Gertrude Pridgett “Ma” Rainey is considered by many to be the Mother of the Blues. The Georgia-based African American singer became well known for her soulful, moaning vocals on many blues records in the 1920s, and she paved the way for other artists such as Bessie Smith and Billie Holiday.
Born somewhere between 1882 and 1886, one of several children born to an extremely poor family in Columbus, Georgia, “Ma” Rainey was groomed from a very early age to sing and perform for her dinner. Just like her Mother and Grandmother before her, Rainey was an experienced performer by the time she was a pre-teen. At just 12 years old, she had already started singing at minstrel shows and appearing in Vaudeville acts, which were popular at the time. Her hometown of Columbus, Georgia, was a well known river port that often had many musical acts, and the Pridgett family were one of the families that earned a living performing in the area. Her first performance was in a local talent show, “A Bunch of Blackberries,” where she wowed the crowd with her larger than life, wise-beyond-her-years voice. Inspired by “tent singers” of the era, Rainey decided that she wanted to sing the blues as a travelling performer.
Shortly after beginning her career, she met the man who would become her husband. At the age of eighteen, she married William “Pa” Rainey, who went on to become her manager and mentor. Together, as “Ma and Pa Rainey,” the couple travelled around Georgia, performing and making a name for their act. The couple were hard-working, charming, and popular, managing to make a career out of Gertrude’s soulful and often funny singing style for more than thirty years.
Rainey’s on-stage persona, “Ma,” was a larger than life, flamboyant, and vivacious character that attracted much attention and cat-calling. She milked her on-stage image, appearing in fancy costume dress and bellowing out vocals and encouraging crowds to dance. “Ma Rainey” was a crowd favorite, exuding confidence and self-deprecating humor. She appeared a larger-than-life caricature on stage, with her long, shining hair straightened and styled to stick out; her exuberant smile capped in gold, and often sporting large hats with colorful plumes and strings of gaudy, bright necklaces. She taught audiences how to dance the infamous “Black Bottom” dance, dripping with sexual innuendo and humor. While Rainey’s voice would not be considered anything special by today’s standards, she had a booming, confident sexuality and grace that captivated audiences wherever she went.
Rainey went on to tour briefly with a young Bessie Smith, imparting her own brand of wisdom and musical stylings into the young singer, who later went on to experience great success and fame. Rumors at the time suggested that Rainey and Smith had an “inappropriate relationship,” with some saying that they were lovers and others saying that Rainey forced Smith to tour with her against her will. Most likely both rumors are false, but it just adds to the mystique surrounding Rainey. Smith did not remain with the act for very long, and Rainey continued to tour by herself, going on to incoroprate elements of jazz, bluegrass and comedy into her musical routine. In 1923 she signed a contract with Paramount, becoming one of the first woman to ever sign a recording contract, as well as one of the first women to record the blues. No small feat for a poor African-American woman in 1920s Georgia. Rainey proved herself to be a hot commodity, producing over 100 recordings for Paramount, including several songs with Louis Armstrong and other important jazz and blues performers of the time.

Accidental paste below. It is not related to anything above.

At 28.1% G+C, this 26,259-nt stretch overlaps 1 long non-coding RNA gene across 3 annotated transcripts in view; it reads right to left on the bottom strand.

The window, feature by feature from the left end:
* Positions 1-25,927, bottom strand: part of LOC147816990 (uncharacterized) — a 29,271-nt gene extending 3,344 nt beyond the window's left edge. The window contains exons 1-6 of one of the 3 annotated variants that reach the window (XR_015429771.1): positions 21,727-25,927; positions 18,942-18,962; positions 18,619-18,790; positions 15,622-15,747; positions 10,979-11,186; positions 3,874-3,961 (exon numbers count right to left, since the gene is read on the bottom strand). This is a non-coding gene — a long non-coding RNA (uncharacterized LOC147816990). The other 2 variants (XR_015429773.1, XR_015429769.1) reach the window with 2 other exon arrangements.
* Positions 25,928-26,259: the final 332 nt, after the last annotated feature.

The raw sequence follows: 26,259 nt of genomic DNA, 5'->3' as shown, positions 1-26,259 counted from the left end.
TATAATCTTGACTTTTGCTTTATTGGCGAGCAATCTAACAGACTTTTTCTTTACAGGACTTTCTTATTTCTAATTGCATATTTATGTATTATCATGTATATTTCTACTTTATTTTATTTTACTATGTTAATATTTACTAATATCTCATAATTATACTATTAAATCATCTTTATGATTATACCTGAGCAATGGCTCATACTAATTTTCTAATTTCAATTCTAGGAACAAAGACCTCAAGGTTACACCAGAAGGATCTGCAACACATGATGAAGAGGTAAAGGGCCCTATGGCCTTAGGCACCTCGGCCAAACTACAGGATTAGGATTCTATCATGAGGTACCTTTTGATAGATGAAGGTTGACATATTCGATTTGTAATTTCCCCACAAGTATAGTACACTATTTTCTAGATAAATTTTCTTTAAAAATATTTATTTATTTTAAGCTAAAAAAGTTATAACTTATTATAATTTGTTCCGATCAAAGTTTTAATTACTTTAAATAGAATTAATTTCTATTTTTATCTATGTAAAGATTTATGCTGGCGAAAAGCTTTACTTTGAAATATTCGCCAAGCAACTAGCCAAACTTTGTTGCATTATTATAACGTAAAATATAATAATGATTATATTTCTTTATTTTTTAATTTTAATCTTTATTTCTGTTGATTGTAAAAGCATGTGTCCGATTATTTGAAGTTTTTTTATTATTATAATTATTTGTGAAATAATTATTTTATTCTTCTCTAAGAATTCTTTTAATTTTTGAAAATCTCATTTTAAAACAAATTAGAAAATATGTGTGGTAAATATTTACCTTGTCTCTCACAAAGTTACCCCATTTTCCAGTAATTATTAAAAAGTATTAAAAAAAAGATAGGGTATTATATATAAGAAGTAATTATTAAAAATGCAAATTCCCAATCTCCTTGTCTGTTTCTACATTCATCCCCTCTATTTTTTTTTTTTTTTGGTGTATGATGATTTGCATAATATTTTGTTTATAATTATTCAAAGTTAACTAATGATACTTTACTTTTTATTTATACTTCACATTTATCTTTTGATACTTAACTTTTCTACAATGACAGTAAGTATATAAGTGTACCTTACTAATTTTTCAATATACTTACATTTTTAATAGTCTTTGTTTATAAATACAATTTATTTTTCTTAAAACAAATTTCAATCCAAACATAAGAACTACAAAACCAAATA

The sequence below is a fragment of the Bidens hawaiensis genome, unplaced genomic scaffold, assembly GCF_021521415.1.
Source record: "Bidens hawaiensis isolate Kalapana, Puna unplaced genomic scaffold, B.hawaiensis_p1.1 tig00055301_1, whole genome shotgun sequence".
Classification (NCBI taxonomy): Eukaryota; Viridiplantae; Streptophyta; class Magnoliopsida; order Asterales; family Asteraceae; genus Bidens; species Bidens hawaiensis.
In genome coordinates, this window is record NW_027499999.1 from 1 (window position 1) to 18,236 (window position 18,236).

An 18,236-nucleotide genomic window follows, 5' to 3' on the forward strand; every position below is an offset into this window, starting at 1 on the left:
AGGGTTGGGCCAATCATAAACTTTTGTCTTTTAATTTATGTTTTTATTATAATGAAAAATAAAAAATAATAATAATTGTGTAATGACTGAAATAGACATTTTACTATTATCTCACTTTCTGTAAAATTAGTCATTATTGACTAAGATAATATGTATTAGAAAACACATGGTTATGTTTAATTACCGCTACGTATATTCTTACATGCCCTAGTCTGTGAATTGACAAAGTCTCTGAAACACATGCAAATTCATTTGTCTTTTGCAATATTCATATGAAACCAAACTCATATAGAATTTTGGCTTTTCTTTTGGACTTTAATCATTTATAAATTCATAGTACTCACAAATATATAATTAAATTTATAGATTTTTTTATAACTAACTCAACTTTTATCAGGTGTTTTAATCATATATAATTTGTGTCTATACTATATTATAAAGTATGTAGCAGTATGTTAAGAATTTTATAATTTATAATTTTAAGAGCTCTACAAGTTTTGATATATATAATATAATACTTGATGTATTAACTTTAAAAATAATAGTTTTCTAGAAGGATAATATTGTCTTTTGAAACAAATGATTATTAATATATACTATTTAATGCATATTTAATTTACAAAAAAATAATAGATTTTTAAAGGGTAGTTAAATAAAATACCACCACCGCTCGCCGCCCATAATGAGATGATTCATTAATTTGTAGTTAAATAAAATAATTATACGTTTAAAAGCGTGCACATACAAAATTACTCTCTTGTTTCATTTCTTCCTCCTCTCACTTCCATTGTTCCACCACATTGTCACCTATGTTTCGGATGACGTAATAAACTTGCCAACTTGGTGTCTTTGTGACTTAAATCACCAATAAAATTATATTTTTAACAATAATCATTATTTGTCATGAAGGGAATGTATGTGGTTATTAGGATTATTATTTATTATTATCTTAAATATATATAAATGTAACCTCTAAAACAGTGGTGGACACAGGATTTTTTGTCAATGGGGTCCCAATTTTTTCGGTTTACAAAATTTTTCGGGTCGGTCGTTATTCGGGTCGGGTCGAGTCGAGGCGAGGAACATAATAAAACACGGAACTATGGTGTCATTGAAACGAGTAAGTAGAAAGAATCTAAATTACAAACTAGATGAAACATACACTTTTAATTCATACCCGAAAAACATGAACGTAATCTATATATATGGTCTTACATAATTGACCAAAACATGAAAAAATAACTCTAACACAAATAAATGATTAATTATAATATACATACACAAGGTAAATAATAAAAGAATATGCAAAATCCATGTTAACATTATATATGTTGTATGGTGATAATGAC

While Rainey’s songs were largely saucy and vibrant, the artist did have a dark side. She would occasionally tackle tough issues in her songs, channeling the pain of past experiences and the poverty she’d experienced in childhood to come up with some of her best work. Her exuberant, brassy voice occasionally did gave way to sharp pain and sadness. In the song “Black-Eye Blues” (which happens to be my personal favorite), Rainey sings wistfully about an imagined revenge on a philandering, abusive spouse. While the song is meant to be tongue-in-cheek, you can hear the suffering between the notes.
Around 1928, Paramount decided to end their contract with Rainey, citing the changing musical interests of society as the reason. Rather than retreat back to Columbus a failure, Rainey decided to take the small fortune she’d amassed over her years performing and invest it into two performing arts houses, “The Lyric,” and “The Airdrome.” She lived the rest of her life acting as a mentor and coach to other performers, and using her performing arts houses to showcase great music and other acts.
Rainey died quite young, at age 53, from complications of heart disease, in 1939. After being dropped from Paramount 11 years earlier, she’d never had another big hit musically, but nevertheless, her life has been considered a great success. An inductee into the Rock and Roll Hall of Fame, as well as the Georgia Hall of Fame and the Blues Foundation Hall of Fame, Rainey has been influential on many modern day artists. Rainey has inspired a host of books, plays and songs and continues to delight and charm fans of the blues with her unique style and voice. While not as famous as the later singers she influenced, Rainey has a definite hold on the blues and remains a true pioneer of music. As an African-American woman in the 1920s South, Rainey had to conquer many prejudices and setbacks in order to follow her dream, but follow it she did, and with incredible success.